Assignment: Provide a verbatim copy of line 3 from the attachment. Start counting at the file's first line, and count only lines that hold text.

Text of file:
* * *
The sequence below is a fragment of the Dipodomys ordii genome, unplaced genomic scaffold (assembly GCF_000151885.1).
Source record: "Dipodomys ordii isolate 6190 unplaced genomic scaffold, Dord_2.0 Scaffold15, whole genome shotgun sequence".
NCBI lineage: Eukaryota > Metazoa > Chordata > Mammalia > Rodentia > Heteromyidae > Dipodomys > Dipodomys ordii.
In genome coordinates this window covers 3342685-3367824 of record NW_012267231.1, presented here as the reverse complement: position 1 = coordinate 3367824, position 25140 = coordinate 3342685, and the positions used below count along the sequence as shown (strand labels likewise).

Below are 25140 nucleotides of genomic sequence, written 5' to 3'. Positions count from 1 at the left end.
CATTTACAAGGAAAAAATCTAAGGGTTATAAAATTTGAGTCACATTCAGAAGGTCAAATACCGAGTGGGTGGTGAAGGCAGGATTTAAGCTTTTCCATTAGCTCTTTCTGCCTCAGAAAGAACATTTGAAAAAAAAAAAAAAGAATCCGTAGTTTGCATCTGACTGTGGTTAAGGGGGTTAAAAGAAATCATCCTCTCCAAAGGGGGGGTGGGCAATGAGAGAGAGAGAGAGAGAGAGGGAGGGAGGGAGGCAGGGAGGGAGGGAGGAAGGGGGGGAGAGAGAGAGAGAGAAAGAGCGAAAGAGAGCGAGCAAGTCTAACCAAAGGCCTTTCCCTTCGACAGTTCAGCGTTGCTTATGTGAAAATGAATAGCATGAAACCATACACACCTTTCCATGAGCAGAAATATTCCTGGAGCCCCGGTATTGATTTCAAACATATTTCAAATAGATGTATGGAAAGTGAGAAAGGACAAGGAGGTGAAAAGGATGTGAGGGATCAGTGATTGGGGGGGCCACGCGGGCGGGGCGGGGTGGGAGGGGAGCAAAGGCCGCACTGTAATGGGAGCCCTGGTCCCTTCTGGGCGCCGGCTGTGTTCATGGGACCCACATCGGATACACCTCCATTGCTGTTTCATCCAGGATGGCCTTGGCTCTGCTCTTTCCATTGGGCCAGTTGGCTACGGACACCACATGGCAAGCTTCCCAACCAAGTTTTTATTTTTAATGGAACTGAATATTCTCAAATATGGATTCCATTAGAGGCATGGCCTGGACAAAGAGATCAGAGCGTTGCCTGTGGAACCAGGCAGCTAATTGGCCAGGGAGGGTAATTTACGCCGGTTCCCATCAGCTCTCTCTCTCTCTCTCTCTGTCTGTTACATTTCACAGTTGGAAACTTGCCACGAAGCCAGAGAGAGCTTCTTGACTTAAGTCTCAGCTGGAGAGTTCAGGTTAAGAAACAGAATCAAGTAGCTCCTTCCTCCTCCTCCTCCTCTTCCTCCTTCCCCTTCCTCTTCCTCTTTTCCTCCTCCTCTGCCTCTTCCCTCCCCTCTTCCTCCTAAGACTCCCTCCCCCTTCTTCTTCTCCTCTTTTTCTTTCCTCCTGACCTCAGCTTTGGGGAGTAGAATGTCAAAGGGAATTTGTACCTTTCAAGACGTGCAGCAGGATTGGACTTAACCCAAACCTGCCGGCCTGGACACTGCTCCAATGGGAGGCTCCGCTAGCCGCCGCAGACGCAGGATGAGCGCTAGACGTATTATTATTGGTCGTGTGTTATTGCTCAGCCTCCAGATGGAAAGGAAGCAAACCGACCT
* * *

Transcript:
NCBI lineage: Eukaryota > Metazoa > Chordata > Mammalia > Rodentia > Heteromyidae > Dipodomys > Dipodomys ordii.